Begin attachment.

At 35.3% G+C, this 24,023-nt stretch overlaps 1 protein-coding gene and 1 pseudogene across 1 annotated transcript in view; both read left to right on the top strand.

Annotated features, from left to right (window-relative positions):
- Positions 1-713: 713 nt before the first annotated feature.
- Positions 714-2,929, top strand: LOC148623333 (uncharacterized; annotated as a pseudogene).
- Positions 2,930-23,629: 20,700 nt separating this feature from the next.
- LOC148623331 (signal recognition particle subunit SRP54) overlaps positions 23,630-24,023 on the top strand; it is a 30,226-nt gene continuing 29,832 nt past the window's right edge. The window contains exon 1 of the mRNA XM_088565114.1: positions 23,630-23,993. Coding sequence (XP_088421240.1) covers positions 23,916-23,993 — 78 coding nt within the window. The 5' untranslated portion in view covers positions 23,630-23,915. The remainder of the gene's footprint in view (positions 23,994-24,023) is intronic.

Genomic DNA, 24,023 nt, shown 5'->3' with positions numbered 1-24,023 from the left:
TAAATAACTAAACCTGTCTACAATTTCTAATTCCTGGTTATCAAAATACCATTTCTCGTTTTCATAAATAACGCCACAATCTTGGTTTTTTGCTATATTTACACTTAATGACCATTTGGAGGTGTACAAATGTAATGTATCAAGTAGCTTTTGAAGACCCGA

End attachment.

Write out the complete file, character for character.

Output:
At 35.3% G+C, this 24,023-nt stretch overlaps 1 protein-coding gene and 1 pseudogene across 1 annotated transcript in view; both read left to right on the top strand.

Annotated features, from left to right (window-relative positions):
- Positions 1-713: 713 nt before the first annotated feature.
- Positions 714-2,929, top strand: LOC148623333 (uncharacterized; annotated as a pseudogene).
- Positions 2,930-23,629: 20,700 nt separating this feature from the next.
- LOC148623331 (signal recognition particle subunit SRP54) overlaps positions 23,630-24,023 on the top strand; it is a 30,226-nt gene continuing 29,832 nt past the window's right edge. The window contains exon 1 of the mRNA XM_088565114.1: positions 23,630-23,993. Coding sequence (XP_088421240.1) covers positions 23,916-23,993 — 78 coding nt within the window. The 5' untranslated portion in view covers positions 23,630-23,915. The remainder of the gene's footprint in view (positions 23,994-24,023) is intronic.

Genomic DNA, 24,023 nt, shown 5'->3' with positions numbered 1-24,023 from the left:
TAAATAACTAAACCTGTCTACAATTTCTAATTCCTGGTTATCAAAATACCATTTCTCGTTTTCATAAATAACGCCACAATCTTGGTTTTTTGCTATATTTACACTTAATGACCATTTGGAGGTGTACAAATGTAATGTATCAAGTAGCTTTTGAAGACCCGA